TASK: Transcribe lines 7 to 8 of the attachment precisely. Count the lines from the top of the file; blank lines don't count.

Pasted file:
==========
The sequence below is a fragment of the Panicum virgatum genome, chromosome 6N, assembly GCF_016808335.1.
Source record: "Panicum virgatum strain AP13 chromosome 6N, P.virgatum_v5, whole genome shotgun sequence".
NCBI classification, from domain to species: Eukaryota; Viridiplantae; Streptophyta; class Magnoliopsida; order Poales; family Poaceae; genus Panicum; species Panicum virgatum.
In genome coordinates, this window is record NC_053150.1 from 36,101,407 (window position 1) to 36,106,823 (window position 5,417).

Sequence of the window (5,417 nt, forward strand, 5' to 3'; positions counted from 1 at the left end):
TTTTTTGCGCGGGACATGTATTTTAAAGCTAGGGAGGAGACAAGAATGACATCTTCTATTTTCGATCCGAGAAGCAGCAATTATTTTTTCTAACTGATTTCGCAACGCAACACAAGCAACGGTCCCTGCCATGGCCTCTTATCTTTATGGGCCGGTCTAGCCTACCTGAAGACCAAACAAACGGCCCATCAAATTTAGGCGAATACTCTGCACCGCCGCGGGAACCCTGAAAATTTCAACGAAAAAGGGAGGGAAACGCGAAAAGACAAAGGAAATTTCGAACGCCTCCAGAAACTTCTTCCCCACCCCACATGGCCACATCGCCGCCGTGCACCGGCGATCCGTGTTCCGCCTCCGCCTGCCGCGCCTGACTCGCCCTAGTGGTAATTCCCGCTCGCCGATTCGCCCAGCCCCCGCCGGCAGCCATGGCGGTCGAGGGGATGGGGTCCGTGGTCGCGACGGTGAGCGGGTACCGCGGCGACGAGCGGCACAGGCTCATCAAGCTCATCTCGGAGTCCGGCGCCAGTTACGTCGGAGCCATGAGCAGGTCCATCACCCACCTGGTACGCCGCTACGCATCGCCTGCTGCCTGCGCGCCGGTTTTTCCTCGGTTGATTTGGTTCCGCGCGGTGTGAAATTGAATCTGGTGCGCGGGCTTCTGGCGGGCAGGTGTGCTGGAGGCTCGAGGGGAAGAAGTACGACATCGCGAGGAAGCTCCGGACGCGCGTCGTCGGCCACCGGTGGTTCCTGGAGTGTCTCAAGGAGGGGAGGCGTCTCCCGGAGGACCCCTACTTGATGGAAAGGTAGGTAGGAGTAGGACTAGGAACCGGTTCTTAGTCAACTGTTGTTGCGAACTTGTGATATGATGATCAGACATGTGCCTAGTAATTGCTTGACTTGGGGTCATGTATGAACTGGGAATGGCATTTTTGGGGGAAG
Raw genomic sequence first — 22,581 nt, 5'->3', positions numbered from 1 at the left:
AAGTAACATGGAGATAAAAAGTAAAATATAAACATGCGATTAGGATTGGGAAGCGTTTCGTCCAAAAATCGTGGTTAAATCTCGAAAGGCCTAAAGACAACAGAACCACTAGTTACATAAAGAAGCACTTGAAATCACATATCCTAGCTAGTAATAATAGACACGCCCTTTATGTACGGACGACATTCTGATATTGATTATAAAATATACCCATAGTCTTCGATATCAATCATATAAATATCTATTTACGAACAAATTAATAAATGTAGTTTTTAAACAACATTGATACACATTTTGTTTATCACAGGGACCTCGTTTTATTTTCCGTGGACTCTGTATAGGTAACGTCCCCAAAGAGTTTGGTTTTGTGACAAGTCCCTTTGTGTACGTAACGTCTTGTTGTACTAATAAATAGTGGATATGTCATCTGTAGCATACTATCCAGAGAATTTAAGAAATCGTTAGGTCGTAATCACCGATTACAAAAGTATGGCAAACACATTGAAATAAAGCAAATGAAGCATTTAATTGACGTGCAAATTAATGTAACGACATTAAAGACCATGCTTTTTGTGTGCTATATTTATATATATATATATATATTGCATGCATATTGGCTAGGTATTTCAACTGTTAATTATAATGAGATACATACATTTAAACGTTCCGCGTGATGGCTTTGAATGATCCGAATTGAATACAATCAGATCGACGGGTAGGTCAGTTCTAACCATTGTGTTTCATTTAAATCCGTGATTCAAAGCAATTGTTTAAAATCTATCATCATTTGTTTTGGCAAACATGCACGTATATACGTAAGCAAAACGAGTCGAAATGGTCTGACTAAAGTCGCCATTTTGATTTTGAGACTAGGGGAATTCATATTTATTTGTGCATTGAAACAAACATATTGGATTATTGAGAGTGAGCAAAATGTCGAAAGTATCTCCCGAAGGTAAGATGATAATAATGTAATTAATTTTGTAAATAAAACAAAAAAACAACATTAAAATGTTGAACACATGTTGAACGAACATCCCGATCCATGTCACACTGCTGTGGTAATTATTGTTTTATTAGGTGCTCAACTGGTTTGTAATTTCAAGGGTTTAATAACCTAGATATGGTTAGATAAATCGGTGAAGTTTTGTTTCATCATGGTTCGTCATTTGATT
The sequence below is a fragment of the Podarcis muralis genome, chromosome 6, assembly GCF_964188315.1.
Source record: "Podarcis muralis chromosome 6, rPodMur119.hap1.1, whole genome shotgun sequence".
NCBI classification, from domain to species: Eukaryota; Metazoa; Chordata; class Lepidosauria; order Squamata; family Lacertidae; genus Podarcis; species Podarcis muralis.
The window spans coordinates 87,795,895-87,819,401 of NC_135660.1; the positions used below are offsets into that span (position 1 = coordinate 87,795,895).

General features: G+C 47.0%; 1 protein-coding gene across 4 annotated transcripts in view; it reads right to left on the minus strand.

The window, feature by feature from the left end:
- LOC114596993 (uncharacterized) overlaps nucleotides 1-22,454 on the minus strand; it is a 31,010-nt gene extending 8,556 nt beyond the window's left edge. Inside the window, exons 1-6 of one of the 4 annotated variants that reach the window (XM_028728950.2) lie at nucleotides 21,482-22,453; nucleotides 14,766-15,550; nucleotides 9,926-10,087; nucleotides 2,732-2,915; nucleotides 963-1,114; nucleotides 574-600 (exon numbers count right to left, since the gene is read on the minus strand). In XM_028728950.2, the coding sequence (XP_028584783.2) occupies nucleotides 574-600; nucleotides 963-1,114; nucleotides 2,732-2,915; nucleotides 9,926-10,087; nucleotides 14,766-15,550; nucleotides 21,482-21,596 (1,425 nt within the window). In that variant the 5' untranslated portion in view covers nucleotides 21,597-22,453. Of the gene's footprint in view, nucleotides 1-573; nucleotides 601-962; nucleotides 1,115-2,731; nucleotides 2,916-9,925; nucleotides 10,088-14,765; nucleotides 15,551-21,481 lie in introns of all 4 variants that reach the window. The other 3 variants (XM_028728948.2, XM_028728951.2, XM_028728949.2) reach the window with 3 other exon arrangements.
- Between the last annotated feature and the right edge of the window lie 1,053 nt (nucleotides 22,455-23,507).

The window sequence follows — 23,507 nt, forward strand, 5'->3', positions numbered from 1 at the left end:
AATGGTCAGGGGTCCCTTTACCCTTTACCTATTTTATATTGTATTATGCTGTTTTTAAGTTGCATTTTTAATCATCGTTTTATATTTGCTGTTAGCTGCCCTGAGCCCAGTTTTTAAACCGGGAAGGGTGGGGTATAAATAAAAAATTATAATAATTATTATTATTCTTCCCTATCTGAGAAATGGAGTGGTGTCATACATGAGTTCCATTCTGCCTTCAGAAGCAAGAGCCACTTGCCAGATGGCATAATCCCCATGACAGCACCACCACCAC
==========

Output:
Raw genomic sequence first — 22,581 nt, 5'->3', positions numbered from 1 at the left:
AAGTAACATGGAGATAAAAAGTAAAATATAAACATGCGATTAGGATTGGGAAGCGTTTCGTCCAAAAATCGTGGTTAAATCTCGAAAGGCCTAAAGACAACAGAACCACTAGTTACATAAAGAAGCACTTGAAATCACATATCCTAGCTAGTAATAATAGACACGCCCTTTATGTACGGACGACATTCTGATATTGATTATAAAATATACCCATAGTCTTCGATATCAATCATATAAATATCTATTTACGAACAAATTAATAAATGTAGTTTTTAAACAACATTGATACACATTTTGTTTATCACAGGGACCTCGTTTTATTTTCCGTGGACTCTGTATAGGTAACGTCCCCAAAGAGTTTGGTTTTGTGACAAGTCCCTTTGTGTACGTAACGTCTTGTTGTACTAATAAATAGTGGATATGTCATCTGTAGCATACTATCCAGAGAATTTAAGAAATCGTTAGGTCGTAATCACCGATTACAAAAGTATGGCAAACACATTGAAATAAAGCAAATGAAGCATTTAATTGACGTGCAAATTAATGTAACGACATTAAAGACCATGCTTTTTGTGTGCTATATTTATATATATATATATATATTGCATGCATATTGGCTAGGTATTTCAACTGTTAATTATAATGAGATACATACATTTAAACGTTCCGCGTGATGGCTTTGAATGATCCGAATTGAATACAATCAGATCGACGGGTAGGTCAGTTCTAACCATTGTGTTTCATTTAAATCCGTGATTCAAAGCAATTGTTTAAAATCTATCATCATTTGTTTTGGCAAACATGCACGTATATACGTAAGCAAAACGAGTCGAAATGGTCTGACTAAAGTCGCCATTTTGATTTTGAGACTAGGGGAATTCATATTTATTTGTGCATTGAAACAAACATATTGGATTATTGAGAGTGAGCAAAATGTCGAAAGTATCTCCCGAAGGTAAGATGATAATAATGTAATTAATTTTGTAAATAAAACAAAAAAACAACATTAAAATGTTGAACACATGTTGAACGAACATCCCGATCCATGTCACACTGCTGTGGTAATTATTGTTTTATTAGGTGCTCAACTGGTTTGTAATTTCAAGGGTTTAATAACCTAGATATGGTTAGATAAATCGGTGAAGTTTTGTTTCATCATGGTTCGTCATTTGATT